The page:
Now that we've discussed the impacts of not tipping, you might be asking, "What should I tip?" I've talked to people who say they do not and will not go by percentages. That is fine if you happen to tip enough, but please keep in mind that the restaurant and the city, state, and federal government all go by percentages of sales when calculating what a server owes for tip-out and taxes.
For example, let's say that Mr Smith thinks $5 is a good tip no matter what the bill says. That is what he tips for good service. Well, if he eats with one other person and his bill is $25, then the restaurant takes $.50 for tip-out, so my $4.50 well exceeds the minimum 10% tips I'm required to declare (keeping in mind that I must and do declare ALL my tips). In this case, the $5 is a good tip.
However, let's say that Mr Smith takes out his entire family of ten. His tab is then $100. He tips his customary $5 for good service, believing that is a good tip (and this restaurant, like many, does not have mandatory gratuity for large parties). My mandatory tip-out for this bill to the bartender and busser is $2.00, so I am left with $3.00. My mandatory tax declaration is a minimum of $10 for this table, so I end up paying taxes on $7.00 worth of wages that I didn't even make. Not such a good tip now, is it?
Although some people loath the math calculations involved, it is truly best to tip based on a percentage of the bill. Many apps are available for your smart phones that will calculate tip percentages for you. If you don't have a smart phone, here is an easy way to calculate percentages: Let's say you have a bill that is $12.75. Just round up to the nearest dollar, making it $13.00. 10% of $13.00 is $1.30. Then calculate 20% by multiplying 13 x 2 = 26, making 20% of $13.00 equal to $2.60. 15% would be right in the middle, or approximately $2.00.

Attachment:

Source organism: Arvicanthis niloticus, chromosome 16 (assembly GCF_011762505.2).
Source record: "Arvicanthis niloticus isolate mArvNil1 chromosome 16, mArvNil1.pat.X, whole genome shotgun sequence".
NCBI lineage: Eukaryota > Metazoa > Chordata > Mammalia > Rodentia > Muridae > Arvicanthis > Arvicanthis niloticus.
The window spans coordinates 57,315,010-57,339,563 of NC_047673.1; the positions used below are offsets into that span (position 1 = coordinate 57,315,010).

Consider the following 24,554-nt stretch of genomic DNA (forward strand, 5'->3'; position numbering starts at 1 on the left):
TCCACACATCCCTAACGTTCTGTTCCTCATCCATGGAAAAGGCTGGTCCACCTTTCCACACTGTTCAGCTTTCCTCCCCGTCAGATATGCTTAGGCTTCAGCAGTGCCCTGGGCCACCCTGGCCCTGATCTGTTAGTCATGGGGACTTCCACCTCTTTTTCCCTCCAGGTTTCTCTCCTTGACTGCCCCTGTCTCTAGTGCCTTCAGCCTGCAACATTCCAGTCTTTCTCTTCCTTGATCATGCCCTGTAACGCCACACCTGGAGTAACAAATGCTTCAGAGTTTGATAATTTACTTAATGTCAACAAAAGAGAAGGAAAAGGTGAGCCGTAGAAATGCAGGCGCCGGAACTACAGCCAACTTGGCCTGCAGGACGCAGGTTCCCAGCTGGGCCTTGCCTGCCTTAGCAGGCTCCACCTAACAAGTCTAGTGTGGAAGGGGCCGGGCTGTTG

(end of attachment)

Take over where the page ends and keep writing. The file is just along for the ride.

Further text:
The minimum anyone should tip, if the service is poor (but not blatantly horrific), is 10%. Average service is 15% and good service is 20%. Of course, if your server is completely ignoring you and talking with his girlfriend at the next table while your glasses are empty and order is completely wrong then by all means do not leave a tip. This is not the type of person you want to encourage working in the service industry. However, if you see that your server cares in making things right, even if they do go wrong, a minimum of 10% should be given at all times. Personally, I know if I get over 20% then I know I did a good job of serving that table.
I know times are tough for all of us right now, but before you decide to treat yourself to a meal out, please be sure to budget not only for your dinner but for the tip as well, because your server could one day be your dentist, your hairdresser, your accountant, or, hopefully, one day, your nurse practitioner!